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Next phase of super-fast broadband unveiled

Next phase of super-fast broadband unveiled

Category: Broadband

Updated: 14/12/2016
First Published: 06/12/2010

This article was correct at the time of publication. It is now over 6 months old so the content may be out of date.

The Government has unveiled plans that it hopes will see the UK become the best broadband network in Europe by 2015.

The plans were outlined today by Jeremy Hunt, Secretary for State of Olympics, Culture, Media and Sport.

"A superfast network will be the foundation for a new economic dynamism, creating hundreds of thousands of jobs and adding billions to our GDP," said Mr Hunt during a speech at

An ambition to deliver a digital hub in every community in the country is at the heart of the £830 million strategy to drive the UK's online services forward, particularly in rural communities.

'Digital hubs' would see a central digital point in every community – preferably community broadband hubs – with a high speed connection to the nearest exchange. Communities would then take responsibility for extending the network to individual homes.

Other plans include:

  • Taking a mixed-technology approach with fixed, wireless and satellite all having a role. It is recognised that one technology is not suitable for all circumstances, although high capacity fibre optic is likely to be a key feature of the UK's network.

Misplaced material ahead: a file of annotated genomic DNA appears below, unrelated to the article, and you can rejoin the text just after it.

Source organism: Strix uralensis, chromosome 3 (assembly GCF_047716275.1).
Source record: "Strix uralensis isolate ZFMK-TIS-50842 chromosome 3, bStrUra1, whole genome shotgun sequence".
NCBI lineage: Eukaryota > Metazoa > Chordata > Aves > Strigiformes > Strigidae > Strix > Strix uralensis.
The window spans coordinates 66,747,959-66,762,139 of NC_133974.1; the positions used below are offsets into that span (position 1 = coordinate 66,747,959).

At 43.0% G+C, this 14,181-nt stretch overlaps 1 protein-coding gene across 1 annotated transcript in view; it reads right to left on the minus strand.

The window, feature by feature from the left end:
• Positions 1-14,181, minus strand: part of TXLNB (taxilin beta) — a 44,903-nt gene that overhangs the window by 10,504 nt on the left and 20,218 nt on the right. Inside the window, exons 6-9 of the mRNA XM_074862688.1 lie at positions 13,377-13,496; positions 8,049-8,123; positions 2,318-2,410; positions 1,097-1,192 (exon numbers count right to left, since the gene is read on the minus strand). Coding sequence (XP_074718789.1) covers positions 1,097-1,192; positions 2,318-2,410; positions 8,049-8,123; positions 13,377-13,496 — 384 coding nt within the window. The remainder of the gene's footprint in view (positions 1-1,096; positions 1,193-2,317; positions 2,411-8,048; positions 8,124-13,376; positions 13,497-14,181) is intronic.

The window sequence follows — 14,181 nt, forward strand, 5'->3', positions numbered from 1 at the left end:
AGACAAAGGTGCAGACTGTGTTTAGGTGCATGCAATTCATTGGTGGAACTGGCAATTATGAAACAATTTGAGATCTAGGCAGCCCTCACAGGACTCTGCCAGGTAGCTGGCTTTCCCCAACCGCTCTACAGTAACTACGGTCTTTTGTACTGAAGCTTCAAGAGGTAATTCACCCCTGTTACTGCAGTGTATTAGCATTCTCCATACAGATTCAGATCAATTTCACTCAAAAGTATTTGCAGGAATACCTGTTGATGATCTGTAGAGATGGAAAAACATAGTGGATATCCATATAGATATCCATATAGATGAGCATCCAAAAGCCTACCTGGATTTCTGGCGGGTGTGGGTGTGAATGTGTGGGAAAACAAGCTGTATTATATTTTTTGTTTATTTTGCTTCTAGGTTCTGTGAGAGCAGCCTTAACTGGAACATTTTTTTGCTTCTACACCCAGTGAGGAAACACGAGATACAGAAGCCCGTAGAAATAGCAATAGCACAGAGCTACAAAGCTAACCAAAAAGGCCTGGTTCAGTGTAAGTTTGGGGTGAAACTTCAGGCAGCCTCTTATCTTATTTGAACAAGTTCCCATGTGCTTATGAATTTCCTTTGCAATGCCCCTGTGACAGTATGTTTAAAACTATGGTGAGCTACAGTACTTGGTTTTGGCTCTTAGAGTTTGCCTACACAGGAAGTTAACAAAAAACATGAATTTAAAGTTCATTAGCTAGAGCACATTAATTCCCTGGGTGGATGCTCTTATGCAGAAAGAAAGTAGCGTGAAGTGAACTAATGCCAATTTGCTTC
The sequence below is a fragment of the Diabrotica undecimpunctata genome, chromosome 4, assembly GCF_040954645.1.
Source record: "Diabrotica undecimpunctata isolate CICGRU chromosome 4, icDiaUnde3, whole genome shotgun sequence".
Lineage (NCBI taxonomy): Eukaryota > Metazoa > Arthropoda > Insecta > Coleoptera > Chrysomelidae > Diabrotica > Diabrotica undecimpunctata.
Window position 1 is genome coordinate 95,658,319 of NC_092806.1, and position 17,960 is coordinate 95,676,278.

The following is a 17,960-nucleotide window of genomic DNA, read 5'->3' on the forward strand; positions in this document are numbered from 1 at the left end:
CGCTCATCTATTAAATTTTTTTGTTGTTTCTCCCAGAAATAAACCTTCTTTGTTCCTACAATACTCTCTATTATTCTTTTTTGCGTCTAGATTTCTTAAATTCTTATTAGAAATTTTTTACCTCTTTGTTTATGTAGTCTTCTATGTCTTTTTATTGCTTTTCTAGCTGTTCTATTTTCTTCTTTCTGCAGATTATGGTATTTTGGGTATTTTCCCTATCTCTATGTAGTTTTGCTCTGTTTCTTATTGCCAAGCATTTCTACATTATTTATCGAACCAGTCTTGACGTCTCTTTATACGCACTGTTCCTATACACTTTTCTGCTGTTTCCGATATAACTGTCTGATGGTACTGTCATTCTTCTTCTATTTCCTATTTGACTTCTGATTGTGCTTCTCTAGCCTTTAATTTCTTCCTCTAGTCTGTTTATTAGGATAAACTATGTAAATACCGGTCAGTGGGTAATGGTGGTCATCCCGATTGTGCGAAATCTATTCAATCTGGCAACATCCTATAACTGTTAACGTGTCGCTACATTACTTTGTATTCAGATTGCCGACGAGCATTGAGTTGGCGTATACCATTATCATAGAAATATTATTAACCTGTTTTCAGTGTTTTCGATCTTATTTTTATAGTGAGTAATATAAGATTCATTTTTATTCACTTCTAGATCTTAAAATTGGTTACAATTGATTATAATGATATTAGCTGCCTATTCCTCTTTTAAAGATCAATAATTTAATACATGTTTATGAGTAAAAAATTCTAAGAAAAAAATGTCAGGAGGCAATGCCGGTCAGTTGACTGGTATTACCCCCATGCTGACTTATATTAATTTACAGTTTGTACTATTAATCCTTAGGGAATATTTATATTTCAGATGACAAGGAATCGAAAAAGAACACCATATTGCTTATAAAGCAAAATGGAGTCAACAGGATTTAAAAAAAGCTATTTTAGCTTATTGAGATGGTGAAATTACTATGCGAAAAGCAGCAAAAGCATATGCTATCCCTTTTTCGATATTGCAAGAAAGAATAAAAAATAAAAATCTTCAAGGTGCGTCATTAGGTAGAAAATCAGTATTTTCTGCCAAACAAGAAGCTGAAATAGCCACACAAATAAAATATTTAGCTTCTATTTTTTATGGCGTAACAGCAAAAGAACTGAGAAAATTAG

• Ensuring access to existing infrastructure, including BT's network of ducts and poles.
  • New guidance to builders and contractors on how to ensure new buildings are broadband-ready.

The Department for Business, Innovation and Skills said that the UK is already in a relatively strong position, with one of the most competitive broadband markets in the world.

Figures show that more than 70% of households subscribe to broadband and nearly 50% of all homes have access to a superfast 50Mbps service.In addition, a number of providers are investing in extending and improving the UK's existing super fast broadband infrastructure.

However, those in rural locations have long suffered from poor internet speeds, as their homes are so far away from internet exchanges.

"Rolling out superfast broadband is probably the single most important thing we can do to ensure the sustainability of our rural communities in the 21st Century and end the digital divide," said Caroline Spelman, Secretary of State for Environment, Food and Rural Affairs.

"Reliable internet access is vital for business and education, and will help to promote social inclusion and improve life in rural areas right across the country. The new broadband strategy is a vital part of our commitment to improving the lives of people living in rural communities."

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